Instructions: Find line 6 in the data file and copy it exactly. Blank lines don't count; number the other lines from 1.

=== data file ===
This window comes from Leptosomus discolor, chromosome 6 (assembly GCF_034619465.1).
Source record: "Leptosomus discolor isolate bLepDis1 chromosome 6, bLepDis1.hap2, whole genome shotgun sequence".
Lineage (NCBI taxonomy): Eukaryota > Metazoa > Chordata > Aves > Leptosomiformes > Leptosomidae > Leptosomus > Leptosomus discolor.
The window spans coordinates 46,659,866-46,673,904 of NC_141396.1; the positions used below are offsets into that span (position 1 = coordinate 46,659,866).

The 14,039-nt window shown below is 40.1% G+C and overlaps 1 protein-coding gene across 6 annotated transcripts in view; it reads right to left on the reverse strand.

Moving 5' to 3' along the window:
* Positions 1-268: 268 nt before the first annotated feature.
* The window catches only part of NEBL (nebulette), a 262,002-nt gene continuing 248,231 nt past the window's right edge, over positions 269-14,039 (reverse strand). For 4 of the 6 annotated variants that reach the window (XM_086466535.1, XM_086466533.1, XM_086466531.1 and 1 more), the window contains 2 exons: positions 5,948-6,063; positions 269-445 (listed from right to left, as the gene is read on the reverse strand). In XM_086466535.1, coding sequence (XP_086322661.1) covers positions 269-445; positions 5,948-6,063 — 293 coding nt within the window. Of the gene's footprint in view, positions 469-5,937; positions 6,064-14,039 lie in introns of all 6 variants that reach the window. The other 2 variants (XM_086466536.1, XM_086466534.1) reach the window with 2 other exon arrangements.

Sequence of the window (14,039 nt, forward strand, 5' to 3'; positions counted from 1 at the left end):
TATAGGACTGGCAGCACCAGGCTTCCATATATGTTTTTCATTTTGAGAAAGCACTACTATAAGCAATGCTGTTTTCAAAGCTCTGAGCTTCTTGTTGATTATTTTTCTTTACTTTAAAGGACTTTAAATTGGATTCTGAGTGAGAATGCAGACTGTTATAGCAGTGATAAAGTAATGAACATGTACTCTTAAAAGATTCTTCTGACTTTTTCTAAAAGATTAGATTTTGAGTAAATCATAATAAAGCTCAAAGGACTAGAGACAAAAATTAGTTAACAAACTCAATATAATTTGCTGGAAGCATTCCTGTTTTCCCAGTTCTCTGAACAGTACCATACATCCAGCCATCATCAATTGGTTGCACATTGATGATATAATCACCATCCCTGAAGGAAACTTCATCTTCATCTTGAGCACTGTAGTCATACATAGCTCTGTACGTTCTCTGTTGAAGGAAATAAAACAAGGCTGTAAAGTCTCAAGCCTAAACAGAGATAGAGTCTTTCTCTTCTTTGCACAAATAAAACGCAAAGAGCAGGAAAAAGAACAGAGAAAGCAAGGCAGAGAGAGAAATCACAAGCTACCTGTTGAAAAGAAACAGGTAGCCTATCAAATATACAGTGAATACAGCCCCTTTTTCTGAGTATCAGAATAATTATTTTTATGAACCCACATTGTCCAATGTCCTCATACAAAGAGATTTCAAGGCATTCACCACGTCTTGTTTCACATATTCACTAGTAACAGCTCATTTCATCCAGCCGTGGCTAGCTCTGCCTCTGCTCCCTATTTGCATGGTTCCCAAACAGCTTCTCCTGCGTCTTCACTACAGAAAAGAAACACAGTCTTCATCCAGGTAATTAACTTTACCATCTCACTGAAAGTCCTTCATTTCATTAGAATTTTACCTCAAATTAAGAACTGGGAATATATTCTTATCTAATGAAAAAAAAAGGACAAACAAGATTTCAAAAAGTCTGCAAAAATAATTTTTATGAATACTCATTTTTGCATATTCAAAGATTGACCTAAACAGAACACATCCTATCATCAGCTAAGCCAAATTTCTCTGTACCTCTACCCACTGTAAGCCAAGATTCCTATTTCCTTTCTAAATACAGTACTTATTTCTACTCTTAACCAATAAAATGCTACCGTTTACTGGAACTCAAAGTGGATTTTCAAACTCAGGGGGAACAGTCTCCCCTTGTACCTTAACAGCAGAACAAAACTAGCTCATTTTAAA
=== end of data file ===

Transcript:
Moving 5' to 3' along the window: